WRRC/Ike Wai Seminar
September 11, 12:00pm - 1:00pm
Mānoa Campus, HIG 210
Groundwater recharge-discharge imbalance, inter aquifer flow, and yet to be explained connections in Kona aquifers
Henrietta Dulai, Department of Geology and Geophysics, SOEST, UH Manoa
An island water budget has a few quantifiable moving parts, one of them being leakage of groundwater from coastal aquifers to the ocean. Quantifying this flow helps in characterizing the aquifer water budget and aids in water resources management. For this purpose, a groundwater recharge - discharge balance for the Hualalai aquifers in Kona was constructed. Here, aquifer boundaries are defined based on orographic watersheds and known geologic structures but the complex subsurface geology makes the exact region of contribution of groundwater uncertain. Therefore, groundwater geochemical signatures were used to find subsurface drainage patterns of groundwater discharging at the coast. Literature values complemented by our own measurements were compiled to account for fresh groundwater discharge along the shoreline. Discharge was then compared to recharge along the identified subsurface drainage patterns, to no surprise, resulting in large imbalances. The water budget imbalances and chemical signatures suggest that water discharging at the shore does not all originate in the basal lens and there is a connection between high level and basal aquifers. In addition, in some parts of the aquifer groundwater must originate from recharge outside of the aquifer, i.e. inter aquifer flow. The presence of inter aquifer flow is farther supported by a long-term record of hourly measurements of groundwater discharge, which shows lack of response to local precipitation and groundwater withdrawals, rather presents a very steady flow with small variations controlled entirely by sea level changes.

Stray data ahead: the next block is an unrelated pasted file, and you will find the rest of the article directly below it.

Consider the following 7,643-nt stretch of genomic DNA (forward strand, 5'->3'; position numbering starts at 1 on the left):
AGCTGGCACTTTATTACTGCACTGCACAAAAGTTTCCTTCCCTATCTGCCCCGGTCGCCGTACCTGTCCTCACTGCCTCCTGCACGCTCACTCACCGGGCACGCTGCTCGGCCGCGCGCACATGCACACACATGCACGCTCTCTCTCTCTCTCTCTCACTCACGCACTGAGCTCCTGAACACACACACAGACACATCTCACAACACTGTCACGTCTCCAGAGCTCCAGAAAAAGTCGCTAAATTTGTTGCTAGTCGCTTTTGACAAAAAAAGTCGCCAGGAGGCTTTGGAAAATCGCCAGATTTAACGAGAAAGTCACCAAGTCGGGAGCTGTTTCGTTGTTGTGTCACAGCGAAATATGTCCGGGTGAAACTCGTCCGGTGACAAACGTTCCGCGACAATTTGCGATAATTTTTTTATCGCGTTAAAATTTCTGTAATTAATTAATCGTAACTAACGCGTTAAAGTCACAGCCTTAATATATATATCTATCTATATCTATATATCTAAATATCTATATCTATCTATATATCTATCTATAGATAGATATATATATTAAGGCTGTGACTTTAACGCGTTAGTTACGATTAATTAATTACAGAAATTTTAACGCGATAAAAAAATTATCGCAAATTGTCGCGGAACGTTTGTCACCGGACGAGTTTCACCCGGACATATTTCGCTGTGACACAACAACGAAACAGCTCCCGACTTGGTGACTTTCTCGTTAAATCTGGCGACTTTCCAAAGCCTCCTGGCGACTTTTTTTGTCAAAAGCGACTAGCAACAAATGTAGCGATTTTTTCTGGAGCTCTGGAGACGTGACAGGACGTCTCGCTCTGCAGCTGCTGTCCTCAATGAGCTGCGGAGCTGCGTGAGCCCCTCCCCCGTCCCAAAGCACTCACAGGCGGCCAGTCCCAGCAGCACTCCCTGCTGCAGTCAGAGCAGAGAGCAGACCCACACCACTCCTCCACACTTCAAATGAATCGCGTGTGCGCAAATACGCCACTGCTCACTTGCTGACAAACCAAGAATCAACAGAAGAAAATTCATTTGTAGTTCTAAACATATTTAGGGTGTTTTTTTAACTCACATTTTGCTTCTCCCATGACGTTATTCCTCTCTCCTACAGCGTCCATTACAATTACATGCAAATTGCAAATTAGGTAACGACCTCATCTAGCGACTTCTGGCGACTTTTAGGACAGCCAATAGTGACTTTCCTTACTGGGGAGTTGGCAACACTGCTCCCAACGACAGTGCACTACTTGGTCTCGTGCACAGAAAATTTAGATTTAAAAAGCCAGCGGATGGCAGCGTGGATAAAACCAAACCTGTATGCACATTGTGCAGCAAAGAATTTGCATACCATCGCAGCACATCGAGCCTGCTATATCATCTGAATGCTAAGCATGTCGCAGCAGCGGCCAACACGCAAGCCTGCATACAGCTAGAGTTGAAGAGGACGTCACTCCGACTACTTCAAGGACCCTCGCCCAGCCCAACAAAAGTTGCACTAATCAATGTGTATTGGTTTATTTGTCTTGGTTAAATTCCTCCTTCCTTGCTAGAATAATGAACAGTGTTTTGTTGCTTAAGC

Water Resources Research Center/Ike Wai, Mānoa Campus